On 8 June 2017, the European Commission published an inception impact assessment regarding a potential revision of the EU SME definition. The original definition dates back to 2003 when the Commission published its Recommendation. This definition has been accepted and widely used throughout the EU and is a very important tool to determine whether companies fall within the scope of certain legislation, as well as regulating the eligibility for access to finance, such as the EU COSME programme.
ESBA welcomes the idea to revise the financial thresholds, as the combined effects of inflation and a surge in productivity call for a reassessment of the thresholds. Another important consideration is the EU’s increased focus on EU scale-ups. These fast-growing SMEs are an important creator of employment and should receive maximum freedom and support. However, the Commission argues that under the current definition and thresholds, the majority of SMEs are discouraged from scaling up due to the fear of losing their preferential SME status. Scale-ups represent a very small portion of EU SMEs but ESBA believes that the Commission’s argumentations hold value.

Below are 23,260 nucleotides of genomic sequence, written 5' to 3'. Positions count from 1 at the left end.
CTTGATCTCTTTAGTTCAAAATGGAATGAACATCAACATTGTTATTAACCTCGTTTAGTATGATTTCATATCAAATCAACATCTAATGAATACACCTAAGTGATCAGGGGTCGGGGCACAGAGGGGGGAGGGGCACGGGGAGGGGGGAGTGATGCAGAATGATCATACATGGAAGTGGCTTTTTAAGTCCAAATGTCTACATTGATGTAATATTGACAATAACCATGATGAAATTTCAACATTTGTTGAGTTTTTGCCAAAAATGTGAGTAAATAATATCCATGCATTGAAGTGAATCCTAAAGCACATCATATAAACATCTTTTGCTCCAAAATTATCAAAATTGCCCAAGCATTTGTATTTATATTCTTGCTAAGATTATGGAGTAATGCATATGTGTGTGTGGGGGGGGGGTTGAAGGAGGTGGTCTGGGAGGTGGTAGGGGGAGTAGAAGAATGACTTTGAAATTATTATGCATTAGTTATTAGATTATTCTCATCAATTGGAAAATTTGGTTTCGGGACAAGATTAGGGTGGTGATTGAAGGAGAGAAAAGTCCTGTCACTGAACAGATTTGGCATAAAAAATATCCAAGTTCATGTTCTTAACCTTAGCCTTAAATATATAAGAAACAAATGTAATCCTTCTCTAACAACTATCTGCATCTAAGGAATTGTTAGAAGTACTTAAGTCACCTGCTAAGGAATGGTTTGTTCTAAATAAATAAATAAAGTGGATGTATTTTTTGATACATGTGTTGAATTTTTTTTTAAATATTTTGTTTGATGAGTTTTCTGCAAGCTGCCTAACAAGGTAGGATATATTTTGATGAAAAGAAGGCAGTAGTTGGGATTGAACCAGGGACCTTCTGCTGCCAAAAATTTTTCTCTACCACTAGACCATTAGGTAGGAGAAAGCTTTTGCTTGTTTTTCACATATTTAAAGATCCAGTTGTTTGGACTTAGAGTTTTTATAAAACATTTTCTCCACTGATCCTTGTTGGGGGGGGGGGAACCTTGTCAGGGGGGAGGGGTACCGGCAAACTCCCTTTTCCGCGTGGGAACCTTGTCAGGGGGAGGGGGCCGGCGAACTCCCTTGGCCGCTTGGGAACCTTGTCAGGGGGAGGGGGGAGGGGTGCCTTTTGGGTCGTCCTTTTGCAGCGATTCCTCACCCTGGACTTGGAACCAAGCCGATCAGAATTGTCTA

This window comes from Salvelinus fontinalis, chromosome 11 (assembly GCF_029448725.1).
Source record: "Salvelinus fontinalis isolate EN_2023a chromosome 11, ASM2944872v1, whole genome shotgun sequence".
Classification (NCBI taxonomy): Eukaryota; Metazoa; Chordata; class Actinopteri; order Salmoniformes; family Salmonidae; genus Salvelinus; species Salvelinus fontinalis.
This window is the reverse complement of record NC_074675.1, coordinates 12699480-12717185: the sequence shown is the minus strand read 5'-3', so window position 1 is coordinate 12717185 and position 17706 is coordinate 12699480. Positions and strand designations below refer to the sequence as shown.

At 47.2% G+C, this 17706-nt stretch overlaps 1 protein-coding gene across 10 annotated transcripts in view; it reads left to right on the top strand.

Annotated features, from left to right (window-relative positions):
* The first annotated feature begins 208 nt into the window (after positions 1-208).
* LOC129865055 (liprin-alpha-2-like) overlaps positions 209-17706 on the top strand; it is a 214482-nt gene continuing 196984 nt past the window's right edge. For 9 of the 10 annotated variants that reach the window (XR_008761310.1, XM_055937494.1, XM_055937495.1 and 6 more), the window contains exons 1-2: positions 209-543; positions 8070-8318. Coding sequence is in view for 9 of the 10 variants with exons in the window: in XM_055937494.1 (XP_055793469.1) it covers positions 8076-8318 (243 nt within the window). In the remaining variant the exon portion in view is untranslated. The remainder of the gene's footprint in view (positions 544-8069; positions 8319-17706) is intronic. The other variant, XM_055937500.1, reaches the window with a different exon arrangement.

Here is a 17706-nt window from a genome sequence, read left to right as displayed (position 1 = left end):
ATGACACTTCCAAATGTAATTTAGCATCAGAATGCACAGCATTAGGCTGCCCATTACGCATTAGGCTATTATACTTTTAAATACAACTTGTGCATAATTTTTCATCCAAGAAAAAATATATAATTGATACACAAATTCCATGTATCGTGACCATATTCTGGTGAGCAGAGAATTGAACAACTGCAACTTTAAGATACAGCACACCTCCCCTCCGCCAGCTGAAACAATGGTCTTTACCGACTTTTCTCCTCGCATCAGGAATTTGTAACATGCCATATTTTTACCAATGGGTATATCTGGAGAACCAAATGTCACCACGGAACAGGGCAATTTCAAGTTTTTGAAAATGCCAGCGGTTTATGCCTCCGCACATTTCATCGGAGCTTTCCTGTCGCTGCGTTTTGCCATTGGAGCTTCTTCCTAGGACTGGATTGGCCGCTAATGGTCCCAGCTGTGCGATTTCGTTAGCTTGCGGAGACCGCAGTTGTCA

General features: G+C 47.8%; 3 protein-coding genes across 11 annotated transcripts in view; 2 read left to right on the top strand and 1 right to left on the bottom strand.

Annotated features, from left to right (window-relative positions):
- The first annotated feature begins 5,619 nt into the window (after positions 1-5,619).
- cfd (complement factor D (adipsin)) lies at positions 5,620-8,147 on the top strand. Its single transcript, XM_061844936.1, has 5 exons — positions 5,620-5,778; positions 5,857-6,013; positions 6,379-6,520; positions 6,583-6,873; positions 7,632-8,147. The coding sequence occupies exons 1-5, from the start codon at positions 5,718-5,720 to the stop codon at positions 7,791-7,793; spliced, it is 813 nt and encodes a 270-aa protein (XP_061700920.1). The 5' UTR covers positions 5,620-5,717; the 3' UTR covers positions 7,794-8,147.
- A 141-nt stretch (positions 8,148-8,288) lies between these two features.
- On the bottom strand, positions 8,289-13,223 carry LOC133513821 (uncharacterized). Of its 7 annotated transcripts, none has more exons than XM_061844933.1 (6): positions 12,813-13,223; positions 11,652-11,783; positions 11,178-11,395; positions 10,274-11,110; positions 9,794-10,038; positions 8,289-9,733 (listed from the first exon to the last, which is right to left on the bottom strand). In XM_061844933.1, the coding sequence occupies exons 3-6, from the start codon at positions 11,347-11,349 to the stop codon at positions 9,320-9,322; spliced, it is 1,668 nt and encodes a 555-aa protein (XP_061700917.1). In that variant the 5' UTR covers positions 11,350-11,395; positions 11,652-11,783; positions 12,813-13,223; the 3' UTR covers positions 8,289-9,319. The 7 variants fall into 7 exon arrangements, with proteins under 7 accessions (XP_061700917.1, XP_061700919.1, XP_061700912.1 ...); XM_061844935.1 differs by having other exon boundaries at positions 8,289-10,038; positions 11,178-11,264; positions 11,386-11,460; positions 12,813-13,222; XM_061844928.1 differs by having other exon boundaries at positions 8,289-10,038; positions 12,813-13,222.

Secondly, ESBA supports the Commission’s views that an airtight definition of what constitutes an SME is necessary to provide much needed legal certainty. The practice whereby large companies redesign their corporate structure to give the impression that it consists of many individual SMEs needs to stop, as it wrongly attributes benefits to these subsidiaries, away from real small businesses that actually need them.
Although the inception impact assessment does not strictly mention any plans to change the definition in terms of employee numbers, ESBA wishes to stress that the Commission should make no such attempt. In the past, there have been pressures, from certain countries and industries in particular, to include larger companies (mid-caps/Mittelstand) in the definition of SMEs. ESBA strongly opposes this idea as the SME definition is already very wide and inclusive; only 0.2% of EU companies fall outside of its scope. If anything, the definition should be further nuanced, to reflect the considerable differences between micro-companies and larger SMEs.
ESBA looks forward to working closely with the European Institutions on this matter, in support of its members, the SMEs.
Should you have any queries about ESBA’s position, please contact Mr. Patrick Gibbels by email at firstname.lastname@example.org or by phone at the +32 (0)2 274 2504.